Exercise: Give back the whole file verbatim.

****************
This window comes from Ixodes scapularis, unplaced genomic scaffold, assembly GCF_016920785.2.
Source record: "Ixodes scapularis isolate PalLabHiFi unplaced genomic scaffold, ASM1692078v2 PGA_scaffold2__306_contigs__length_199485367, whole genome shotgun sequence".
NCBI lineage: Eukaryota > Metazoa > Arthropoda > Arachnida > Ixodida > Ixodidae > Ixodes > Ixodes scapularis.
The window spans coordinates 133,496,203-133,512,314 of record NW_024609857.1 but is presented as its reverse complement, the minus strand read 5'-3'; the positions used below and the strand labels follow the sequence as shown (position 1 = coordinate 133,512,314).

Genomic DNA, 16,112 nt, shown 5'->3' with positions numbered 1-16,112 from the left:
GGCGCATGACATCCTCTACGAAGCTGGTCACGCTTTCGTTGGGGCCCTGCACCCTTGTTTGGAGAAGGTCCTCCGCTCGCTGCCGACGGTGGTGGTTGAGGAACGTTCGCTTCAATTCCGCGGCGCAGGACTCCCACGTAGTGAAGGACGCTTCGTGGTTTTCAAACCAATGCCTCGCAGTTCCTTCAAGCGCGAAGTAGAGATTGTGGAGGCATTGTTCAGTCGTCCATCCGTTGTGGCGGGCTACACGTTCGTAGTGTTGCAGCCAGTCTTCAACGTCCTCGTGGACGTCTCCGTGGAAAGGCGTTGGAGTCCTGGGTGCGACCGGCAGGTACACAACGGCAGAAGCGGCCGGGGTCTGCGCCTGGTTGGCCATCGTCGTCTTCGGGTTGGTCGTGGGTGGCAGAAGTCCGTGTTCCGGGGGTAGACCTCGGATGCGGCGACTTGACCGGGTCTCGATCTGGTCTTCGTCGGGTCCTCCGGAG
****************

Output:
This window comes from Ixodes scapularis, unplaced genomic scaffold, assembly GCF_016920785.2.
Source record: "Ixodes scapularis isolate PalLabHiFi unplaced genomic scaffold, ASM1692078v2 PGA_scaffold2__306_contigs__length_199485367, whole genome shotgun sequence".
NCBI lineage: Eukaryota > Metazoa > Arthropoda > Arachnida > Ixodida > Ixodidae > Ixodes > Ixodes scapularis.
The window spans coordinates 133,496,203-133,512,314 of record NW_024609857.1 but is presented as its reverse complement, the minus strand read 5'-3'; the positions used below and the strand labels follow the sequence as shown (position 1 = coordinate 133,512,314).

Genomic DNA, 16,112 nt, shown 5'->3' with positions numbered 1-16,112 from the left:
GGCGCATGACATCCTCTACGAAGCTGGTCACGCTTTCGTTGGGGCCCTGCACCCTTGTTTGGAGAAGGTCCTCCGCTCGCTGCCGACGGTGGTGGTTGAGGAACGTTCGCTTCAATTCCGCGGCGCAGGACTCCCACGTAGTGAAGGACGCTTCGTGGTTTTCAAACCAATGCCTCGCAGTTCCTTCAAGCGCGAAGTAGAGATTGTGGAGGCATTGTTCAGTCGTCCATCCGTTGTGGCGGGCTACACGTTCGTAGTGTTGCAGCCAGTCTTCAACGTCCTCGTGGACGTCTCCGTGGAAAGGCGTTGGAGTCCTGGGTGCGACCGGCAGGTACACAACGGCAGAAGCGGCCGGGGTCTGCGCCTGGTTGGCCATCGTCGTCTTCGGGTTGGTCGTGGGTGGCAGAAGTCCGTGTTCCGGGGGTAGACCTCGGATGCGGCGACTTGACCGGGTCTCGATCTGGTCTTCGTCGGGTCCTCCGGAG